Monday, February 7, 2011

Two Views of Teaching

by Keith Restine

There are two very different ways to prepare for teaching. One approach looks almost entirely at the actions and behaviors of the instructors. This approach, often referred to as the "transmission model," views instruction as something that is provided to students. Many authors characterize this view of teaching as an attempt to cover as much content as possible; a generalized view of this would be reviewing material at a breakneck speed, interspersed with examinations to determine how well students can retain and restate content.

However, another approach suggested by Ken Bain is that highly effective teachers "thought of teaching as anything they might do to help and encourage students to learn ... by engineering an environment in which they learn." Highly effective teachers also found teaching to be "an important and serious intellectual (or artistic) act" contextualized by "what they want students to do intellectually rather than about what they should learn."

Bain considers four questions in characterizing this rich and complex approach to students:
  1. What should my students be able to do intellectually, physically, and emotionally as a result of their learning?
  2. How can I best help and encourage them to develop those abilities and the habits of the heart and mind to use them?
  3. How can my students and I best understand the nature, quality, and progress of their learning?
  4. How can I evaluate my efforts to foster that learning?
It is also important to reflect on your efforts to impact student learning. How will you know if you are hitting the mark? How will you determine your grade as the instructor? Dee Fink discusses what students will remember about your course one or two years later, and Bain also lists four important considerations when reviewing your teaching:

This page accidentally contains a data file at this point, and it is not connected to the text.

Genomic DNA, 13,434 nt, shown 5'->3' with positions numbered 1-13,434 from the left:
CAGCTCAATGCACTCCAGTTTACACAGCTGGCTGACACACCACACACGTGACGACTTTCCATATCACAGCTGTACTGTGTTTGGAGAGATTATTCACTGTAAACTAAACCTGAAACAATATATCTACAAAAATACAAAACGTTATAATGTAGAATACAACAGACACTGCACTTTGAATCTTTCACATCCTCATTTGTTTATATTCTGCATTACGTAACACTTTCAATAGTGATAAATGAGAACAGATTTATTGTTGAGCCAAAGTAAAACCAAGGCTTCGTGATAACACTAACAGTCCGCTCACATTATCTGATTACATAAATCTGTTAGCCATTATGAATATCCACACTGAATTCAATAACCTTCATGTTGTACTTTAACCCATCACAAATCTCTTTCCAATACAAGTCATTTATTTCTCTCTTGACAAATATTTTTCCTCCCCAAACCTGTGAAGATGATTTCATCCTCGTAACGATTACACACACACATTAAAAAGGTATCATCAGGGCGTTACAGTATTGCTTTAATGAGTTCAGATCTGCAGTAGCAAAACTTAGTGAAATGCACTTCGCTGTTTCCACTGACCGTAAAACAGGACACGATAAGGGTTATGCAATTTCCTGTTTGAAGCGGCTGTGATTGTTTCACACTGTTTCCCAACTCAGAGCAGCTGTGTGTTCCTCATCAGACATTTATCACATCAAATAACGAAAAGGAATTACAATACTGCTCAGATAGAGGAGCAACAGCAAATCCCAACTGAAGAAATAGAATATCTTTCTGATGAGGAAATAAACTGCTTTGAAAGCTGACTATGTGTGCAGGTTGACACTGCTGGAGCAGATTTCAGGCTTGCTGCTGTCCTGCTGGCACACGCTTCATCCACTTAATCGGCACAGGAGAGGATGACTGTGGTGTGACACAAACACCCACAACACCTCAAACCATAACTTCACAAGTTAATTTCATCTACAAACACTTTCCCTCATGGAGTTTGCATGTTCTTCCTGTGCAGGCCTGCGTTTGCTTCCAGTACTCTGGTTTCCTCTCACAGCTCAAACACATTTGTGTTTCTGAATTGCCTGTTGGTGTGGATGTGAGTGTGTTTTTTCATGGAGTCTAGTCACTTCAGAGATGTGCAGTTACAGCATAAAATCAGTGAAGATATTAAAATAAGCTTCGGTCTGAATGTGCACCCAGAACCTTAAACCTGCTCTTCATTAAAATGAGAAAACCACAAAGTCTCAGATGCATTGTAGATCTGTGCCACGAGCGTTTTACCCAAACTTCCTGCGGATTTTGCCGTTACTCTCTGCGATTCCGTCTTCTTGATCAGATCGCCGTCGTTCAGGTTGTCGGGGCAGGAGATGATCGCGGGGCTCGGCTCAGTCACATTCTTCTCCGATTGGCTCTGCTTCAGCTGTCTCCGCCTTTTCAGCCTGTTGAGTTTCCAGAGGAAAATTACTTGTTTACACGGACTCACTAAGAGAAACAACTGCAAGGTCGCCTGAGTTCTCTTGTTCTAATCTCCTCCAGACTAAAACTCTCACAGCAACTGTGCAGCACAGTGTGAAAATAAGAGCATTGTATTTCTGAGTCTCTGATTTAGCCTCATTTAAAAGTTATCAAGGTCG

1. Is the material worth learning?
  2. Are my students learning what the course is supposedly teaching?
  3. Am I helping and encouraging my students to learn?
  4. Have I harmed my students?
These are important questions to consider as you begin working on a new or existing course. Define, in your own terms, not just what you want students to know, but what students should be able to do and think about at the end of your course. Course objectives and goals copied from a textbook or a publisher's companion website do little to change student learning. These goals and objectives are well-stated and well-intentioned efforts to help, but they lack your insight, experience, and passion about your discipline. Write your own goals and objectives in straightforward language that tells your students what you hold important. Clearly describe what success and learning will look like, both for the final products and for the process.

Use these goals to inform your development of activities and assessments. Consider how the products you want students to develop will help them learn the skills and knowledge you want them to possess at the end of your course. Think carefully about the types and the frequency of feedback you will provide to students to help them understand how they are progressing, and what important, specific skills they still need to master in individual activities.

After you have purposefully designed your personalized course goals and objectives on paper, you will then be ready to consider how you will manage tools in Blackboard or other technologies, as well as additional resources on campus, to reach those goals and objectives.

  • Bain, K. (2004). What the Best College Teachers Do. Cambridge, MA: Harvard University Press.
  • Fink, D. (2003). Creating Significant Learning Experiences: An Intengrated Approach to Designing College Courses. San Francisco: Jossey-Bass.